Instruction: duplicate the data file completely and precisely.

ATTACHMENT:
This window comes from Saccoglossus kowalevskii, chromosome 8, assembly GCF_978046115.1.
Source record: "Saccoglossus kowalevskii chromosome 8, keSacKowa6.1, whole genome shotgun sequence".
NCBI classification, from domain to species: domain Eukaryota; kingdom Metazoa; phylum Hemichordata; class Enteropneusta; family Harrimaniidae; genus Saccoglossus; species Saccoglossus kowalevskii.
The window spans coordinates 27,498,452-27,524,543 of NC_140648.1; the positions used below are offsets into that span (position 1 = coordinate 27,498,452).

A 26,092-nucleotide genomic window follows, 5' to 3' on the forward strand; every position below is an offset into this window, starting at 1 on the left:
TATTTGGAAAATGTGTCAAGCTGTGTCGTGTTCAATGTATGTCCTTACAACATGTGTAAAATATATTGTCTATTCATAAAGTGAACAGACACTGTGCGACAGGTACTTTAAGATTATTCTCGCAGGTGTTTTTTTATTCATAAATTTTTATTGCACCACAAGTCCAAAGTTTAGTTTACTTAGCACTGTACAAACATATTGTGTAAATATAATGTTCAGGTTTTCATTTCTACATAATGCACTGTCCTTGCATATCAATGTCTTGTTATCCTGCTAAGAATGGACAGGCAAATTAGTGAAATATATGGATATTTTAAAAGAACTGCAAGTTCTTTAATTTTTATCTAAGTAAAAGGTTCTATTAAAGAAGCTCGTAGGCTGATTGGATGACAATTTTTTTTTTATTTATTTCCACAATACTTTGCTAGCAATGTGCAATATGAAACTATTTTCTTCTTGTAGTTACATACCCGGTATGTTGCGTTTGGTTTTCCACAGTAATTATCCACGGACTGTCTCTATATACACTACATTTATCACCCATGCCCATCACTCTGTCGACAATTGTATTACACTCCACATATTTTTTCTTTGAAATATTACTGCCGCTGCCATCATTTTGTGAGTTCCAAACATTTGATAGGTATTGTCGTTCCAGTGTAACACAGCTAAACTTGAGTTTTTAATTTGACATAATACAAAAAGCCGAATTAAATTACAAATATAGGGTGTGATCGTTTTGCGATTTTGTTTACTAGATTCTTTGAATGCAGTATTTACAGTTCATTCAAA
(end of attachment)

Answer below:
This window comes from Saccoglossus kowalevskii, chromosome 8, assembly GCF_978046115.1.
Source record: "Saccoglossus kowalevskii chromosome 8, keSacKowa6.1, whole genome shotgun sequence".
NCBI classification, from domain to species: domain Eukaryota; kingdom Metazoa; phylum Hemichordata; class Enteropneusta; family Harrimaniidae; genus Saccoglossus; species Saccoglossus kowalevskii.
The window spans coordinates 27,498,452-27,524,543 of NC_140648.1; the positions used below are offsets into that span (position 1 = coordinate 27,498,452).

A 26,092-nucleotide genomic window follows, 5' to 3' on the forward strand; every position below is an offset into this window, starting at 1 on the left:
TATTTGGAAAATGTGTCAAGCTGTGTCGTGTTCAATGTATGTCCTTACAACATGTGTAAAATATATTGTCTATTCATAAAGTGAACAGACACTGTGCGACAGGTACTTTAAGATTATTCTCGCAGGTGTTTTTTTATTCATAAATTTTTATTGCACCACAAGTCCAAAGTTTAGTTTACTTAGCACTGTACAAACATATTGTGTAAATATAATGTTCAGGTTTTCATTTCTACATAATGCACTGTCCTTGCATATCAATGTCTTGTTATCCTGCTAAGAATGGACAGGCAAATTAGTGAAATATATGGATATTTTAAAAGAACTGCAAGTTCTTTAATTTTTATCTAAGTAAAAGGTTCTATTAAAGAAGCTCGTAGGCTGATTGGATGACAATTTTTTTTTTATTTATTTCCACAATACTTTGCTAGCAATGTGCAATATGAAACTATTTTCTTCTTGTAGTTACATACCCGGTATGTTGCGTTTGGTTTTCCACAGTAATTATCCACGGACTGTCTCTATATACACTACATTTATCACCCATGCCCATCACTCTGTCGACAATTGTATTACACTCCACATATTTTTTCTTTGAAATATTACTGCCGCTGCCATCATTTTGTGAGTTCCAAACATTTGATAGGTATTGTCGTTCCAGTGTAACACAGCTAAACTTGAGTTTTTAATTTGACATAATACAAAAAGCCGAATTAAATTACAAATATAGGGTGTGATCGTTTTGCGATTTTGTTTACTAGATTCTTTGAATGCAGTATTTACAGTTCATTCAAA